“Most of the students coming to OLAB know very little about it or what they’re getting into,” said Amidon. “They don’t realize at this point that one of their teachers (Shaheen) brokers the biggest business deals in collegiate athletics as the vice president of the NCAA men’s basketball tournament. They don’t know that they’ll learn from people like Todd McDorman, Bert Barreto, and Frank Howland, who have combined for more than 60 years in college classrooms.”
Through the first 36 hours of OLAB, the students will study effective group decision-making, speech making, production accounting, and marketing. By Tuesday, the Labbies will be immersed in production decisions, marketing, advertising, and labor negotiations.
Labor negotiations are the closest the students will come to life in the real business world when Wabash alumni lawyers, many of whom are labor contract negotiators, come to campus to teach the students — and work hard to get the best deal possible for their fictional employees.
“Alumni who come for labor negotiations demonstrate their love of Wabash and their commitment to OLAB,” added Amidon. “Once again this year, Jon Pactor will lead the effort, and we’ll welcome back Brad Johnson ’71, Rick Cavanaugh ’76, Greg Estell ’85, and Tim Oliver ’91 — alumni who take part in OLAB almost every year. And it’s also exciting to have Kyle Coffey ’06 coming for the first time, and we are thrilled that Eric Lindley of the Goodrich Trust will return for a second year of negotiations. Also new to the program is Rick Dennerline, a Duke University graduate, who is a union labor negotiator.”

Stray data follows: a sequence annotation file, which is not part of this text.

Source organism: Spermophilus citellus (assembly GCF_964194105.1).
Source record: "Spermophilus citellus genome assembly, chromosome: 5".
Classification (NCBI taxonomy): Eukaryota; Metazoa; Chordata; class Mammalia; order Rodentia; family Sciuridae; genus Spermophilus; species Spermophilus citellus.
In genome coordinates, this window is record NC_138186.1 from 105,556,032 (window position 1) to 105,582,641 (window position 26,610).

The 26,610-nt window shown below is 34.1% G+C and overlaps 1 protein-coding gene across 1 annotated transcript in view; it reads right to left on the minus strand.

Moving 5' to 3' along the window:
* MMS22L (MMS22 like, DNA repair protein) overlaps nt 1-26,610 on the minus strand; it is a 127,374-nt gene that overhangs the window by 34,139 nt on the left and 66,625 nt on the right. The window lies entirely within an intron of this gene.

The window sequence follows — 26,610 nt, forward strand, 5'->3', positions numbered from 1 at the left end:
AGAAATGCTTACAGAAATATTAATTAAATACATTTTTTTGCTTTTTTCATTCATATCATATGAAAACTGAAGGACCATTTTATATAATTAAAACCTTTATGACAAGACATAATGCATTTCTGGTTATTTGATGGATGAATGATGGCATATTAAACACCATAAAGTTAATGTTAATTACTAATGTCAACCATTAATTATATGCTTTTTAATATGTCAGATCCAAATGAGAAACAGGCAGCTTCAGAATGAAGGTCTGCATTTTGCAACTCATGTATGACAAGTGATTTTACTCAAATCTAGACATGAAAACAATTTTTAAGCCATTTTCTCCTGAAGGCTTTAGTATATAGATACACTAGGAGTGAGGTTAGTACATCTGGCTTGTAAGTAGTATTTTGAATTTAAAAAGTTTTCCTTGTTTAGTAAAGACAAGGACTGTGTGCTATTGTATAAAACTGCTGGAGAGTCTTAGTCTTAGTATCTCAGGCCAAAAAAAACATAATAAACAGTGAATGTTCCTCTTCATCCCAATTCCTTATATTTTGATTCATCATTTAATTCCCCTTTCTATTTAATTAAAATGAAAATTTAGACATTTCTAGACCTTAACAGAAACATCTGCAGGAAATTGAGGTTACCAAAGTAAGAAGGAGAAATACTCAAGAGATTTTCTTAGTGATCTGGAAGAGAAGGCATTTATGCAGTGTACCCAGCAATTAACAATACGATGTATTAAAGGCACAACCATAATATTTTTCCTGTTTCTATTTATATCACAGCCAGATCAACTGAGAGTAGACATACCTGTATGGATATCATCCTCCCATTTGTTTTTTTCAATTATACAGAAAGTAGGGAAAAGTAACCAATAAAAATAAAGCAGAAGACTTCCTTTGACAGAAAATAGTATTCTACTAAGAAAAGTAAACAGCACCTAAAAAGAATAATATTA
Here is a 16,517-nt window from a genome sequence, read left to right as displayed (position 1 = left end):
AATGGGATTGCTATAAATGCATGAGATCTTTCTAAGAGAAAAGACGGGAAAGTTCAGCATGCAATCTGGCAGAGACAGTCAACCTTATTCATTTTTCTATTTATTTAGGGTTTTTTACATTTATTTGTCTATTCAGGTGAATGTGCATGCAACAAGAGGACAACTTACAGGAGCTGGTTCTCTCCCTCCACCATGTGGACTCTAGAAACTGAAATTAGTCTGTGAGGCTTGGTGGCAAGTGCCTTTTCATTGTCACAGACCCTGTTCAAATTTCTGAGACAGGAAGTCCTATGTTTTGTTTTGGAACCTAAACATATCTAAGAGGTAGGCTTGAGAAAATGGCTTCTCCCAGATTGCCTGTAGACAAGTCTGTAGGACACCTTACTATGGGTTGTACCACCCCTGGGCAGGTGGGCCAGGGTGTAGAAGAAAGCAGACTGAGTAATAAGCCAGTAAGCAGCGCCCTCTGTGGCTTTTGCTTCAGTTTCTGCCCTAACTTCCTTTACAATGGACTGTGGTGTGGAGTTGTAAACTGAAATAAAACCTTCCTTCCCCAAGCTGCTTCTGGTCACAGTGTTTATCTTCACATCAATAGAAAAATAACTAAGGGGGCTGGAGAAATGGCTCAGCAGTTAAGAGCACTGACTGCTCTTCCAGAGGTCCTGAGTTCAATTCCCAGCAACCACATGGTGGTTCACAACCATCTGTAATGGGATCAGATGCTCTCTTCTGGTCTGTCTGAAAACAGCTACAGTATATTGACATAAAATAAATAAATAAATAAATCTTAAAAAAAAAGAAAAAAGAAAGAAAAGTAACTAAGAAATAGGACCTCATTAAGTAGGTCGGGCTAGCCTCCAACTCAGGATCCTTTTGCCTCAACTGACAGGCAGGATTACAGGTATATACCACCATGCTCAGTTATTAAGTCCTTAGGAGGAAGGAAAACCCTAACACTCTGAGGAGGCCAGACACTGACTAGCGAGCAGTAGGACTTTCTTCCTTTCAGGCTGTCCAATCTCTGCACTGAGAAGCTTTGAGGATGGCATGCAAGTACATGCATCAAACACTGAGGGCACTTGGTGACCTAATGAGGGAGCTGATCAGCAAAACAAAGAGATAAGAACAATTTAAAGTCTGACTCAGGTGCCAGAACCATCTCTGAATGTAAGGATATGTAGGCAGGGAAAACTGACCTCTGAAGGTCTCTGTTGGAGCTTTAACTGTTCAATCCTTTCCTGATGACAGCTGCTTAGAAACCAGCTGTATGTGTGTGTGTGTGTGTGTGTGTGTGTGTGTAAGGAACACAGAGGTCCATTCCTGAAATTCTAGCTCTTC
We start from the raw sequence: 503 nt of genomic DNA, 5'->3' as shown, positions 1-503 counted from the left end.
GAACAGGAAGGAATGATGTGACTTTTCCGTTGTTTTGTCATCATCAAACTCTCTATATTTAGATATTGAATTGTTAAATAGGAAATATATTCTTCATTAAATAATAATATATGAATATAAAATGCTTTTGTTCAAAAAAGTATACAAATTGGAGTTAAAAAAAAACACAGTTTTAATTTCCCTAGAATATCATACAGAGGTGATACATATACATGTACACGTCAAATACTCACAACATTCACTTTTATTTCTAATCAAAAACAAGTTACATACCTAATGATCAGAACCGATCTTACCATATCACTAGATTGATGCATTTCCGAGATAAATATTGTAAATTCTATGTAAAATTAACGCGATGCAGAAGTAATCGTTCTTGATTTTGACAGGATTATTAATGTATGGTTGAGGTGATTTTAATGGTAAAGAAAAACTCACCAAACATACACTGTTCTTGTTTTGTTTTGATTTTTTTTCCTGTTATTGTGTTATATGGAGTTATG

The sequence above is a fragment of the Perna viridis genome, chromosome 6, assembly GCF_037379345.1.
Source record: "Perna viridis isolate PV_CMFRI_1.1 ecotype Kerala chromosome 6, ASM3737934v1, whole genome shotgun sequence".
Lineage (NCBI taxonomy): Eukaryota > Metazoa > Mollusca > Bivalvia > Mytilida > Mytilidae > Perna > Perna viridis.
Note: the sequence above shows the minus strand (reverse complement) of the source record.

Wabash alumnus Chris Cotterill ’99, who serves as Chief of Staff to Indianapolis Mayor Greg Ballard, will lead a workshop on ethics in business. JoAn Scott, an executive with Nike and based in Colorado, conducts a workshop on marketing and advertising.